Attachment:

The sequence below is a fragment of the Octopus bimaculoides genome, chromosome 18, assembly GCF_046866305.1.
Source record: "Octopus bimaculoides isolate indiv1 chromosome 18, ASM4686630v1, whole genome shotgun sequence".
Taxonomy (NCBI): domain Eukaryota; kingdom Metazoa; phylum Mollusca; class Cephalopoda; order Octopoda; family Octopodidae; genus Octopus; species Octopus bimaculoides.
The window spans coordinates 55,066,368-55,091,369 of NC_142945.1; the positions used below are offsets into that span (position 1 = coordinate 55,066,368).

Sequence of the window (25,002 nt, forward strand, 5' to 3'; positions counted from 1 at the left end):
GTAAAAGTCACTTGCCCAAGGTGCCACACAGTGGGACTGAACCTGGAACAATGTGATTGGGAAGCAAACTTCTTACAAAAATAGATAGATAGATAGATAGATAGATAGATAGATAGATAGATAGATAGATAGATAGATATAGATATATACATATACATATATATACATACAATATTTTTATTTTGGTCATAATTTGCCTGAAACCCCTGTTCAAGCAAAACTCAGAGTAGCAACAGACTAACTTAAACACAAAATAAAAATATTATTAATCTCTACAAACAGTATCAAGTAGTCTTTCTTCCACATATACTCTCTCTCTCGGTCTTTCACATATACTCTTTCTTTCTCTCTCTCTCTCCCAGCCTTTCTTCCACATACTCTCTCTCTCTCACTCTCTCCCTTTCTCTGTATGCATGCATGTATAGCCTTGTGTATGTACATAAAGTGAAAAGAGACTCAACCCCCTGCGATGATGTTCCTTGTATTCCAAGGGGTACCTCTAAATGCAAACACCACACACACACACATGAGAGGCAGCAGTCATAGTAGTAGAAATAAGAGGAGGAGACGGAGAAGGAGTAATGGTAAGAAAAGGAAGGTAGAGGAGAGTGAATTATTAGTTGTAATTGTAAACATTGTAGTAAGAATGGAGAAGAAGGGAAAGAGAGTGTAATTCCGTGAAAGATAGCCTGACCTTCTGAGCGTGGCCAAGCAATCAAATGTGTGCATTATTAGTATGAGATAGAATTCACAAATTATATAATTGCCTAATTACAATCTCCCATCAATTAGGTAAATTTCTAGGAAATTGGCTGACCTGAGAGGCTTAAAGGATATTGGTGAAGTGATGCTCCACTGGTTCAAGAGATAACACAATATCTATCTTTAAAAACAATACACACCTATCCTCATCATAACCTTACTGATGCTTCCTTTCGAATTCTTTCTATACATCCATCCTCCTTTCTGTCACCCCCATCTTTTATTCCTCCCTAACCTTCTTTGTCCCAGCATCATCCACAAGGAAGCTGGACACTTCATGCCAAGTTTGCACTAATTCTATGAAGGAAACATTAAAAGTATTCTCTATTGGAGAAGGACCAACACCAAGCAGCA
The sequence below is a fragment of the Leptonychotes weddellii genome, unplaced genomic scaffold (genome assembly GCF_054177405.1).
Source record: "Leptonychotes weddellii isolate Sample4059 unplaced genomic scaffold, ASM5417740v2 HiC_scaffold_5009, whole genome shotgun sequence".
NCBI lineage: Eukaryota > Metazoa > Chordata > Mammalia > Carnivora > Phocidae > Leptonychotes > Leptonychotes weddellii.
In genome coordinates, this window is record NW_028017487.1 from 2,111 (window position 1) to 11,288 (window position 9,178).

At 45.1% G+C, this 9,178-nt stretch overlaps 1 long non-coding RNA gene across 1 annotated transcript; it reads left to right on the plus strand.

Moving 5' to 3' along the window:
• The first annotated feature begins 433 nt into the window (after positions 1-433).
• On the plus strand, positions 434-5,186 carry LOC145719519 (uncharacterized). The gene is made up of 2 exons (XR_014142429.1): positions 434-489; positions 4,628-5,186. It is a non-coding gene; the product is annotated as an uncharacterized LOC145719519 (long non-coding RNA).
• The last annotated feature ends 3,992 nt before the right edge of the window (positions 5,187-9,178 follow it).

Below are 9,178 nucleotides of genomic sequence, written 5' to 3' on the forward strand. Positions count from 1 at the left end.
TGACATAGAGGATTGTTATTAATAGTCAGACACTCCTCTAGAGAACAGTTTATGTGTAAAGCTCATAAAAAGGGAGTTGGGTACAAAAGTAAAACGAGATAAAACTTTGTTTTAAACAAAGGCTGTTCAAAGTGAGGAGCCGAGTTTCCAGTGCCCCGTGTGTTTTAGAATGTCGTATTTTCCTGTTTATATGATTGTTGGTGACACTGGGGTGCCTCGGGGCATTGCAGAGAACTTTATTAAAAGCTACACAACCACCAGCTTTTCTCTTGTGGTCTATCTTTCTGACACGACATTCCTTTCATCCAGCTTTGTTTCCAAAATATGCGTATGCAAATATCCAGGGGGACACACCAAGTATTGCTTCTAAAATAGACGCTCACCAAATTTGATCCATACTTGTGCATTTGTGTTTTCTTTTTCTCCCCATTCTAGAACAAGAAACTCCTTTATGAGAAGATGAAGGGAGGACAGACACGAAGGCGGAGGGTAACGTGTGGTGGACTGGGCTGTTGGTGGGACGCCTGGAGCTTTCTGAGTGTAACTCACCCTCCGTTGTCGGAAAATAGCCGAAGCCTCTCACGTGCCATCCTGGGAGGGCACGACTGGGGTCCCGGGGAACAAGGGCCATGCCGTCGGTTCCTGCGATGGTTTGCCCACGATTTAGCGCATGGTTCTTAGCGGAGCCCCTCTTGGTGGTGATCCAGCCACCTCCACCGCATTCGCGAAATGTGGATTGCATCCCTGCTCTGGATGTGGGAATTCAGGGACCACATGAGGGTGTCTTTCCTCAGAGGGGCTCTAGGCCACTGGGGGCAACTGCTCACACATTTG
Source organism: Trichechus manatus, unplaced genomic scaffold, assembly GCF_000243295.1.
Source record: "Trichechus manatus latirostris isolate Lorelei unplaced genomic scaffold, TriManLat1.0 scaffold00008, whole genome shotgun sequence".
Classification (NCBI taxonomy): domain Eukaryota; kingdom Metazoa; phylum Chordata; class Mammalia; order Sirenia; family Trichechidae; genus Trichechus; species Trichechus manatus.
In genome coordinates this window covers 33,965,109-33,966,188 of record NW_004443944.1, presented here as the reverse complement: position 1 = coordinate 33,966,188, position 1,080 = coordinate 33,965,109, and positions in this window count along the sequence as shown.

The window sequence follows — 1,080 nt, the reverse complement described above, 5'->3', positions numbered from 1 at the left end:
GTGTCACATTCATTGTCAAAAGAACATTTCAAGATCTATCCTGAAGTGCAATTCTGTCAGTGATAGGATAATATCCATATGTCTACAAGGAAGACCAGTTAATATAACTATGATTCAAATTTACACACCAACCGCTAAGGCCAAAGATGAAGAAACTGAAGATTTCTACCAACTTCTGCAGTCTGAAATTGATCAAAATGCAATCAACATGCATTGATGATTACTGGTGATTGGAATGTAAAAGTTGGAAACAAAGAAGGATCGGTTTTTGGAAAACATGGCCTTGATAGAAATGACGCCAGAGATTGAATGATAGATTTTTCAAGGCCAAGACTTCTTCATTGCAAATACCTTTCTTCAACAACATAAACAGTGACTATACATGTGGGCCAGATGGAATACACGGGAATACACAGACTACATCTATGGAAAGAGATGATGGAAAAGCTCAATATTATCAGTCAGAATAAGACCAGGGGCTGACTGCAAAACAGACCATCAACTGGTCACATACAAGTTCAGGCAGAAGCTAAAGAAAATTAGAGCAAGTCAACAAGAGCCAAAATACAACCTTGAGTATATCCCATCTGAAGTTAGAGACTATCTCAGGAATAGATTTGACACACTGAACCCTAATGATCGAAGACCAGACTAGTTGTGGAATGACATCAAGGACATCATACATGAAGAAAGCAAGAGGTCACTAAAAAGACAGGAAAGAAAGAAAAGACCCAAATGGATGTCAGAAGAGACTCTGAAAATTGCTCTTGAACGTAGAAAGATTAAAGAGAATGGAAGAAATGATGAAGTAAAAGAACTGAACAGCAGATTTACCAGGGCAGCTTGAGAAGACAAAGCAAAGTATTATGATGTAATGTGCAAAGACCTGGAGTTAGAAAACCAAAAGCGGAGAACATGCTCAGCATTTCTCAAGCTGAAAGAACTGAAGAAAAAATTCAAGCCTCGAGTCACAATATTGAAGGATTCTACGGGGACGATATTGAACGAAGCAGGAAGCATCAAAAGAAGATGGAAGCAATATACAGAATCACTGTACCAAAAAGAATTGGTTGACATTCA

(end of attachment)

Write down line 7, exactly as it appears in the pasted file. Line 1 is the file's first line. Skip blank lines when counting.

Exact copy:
The sequence below is a fragment of the Leptonychotes weddellii genome, unplaced genomic scaffold (genome assembly GCF_054177405.1).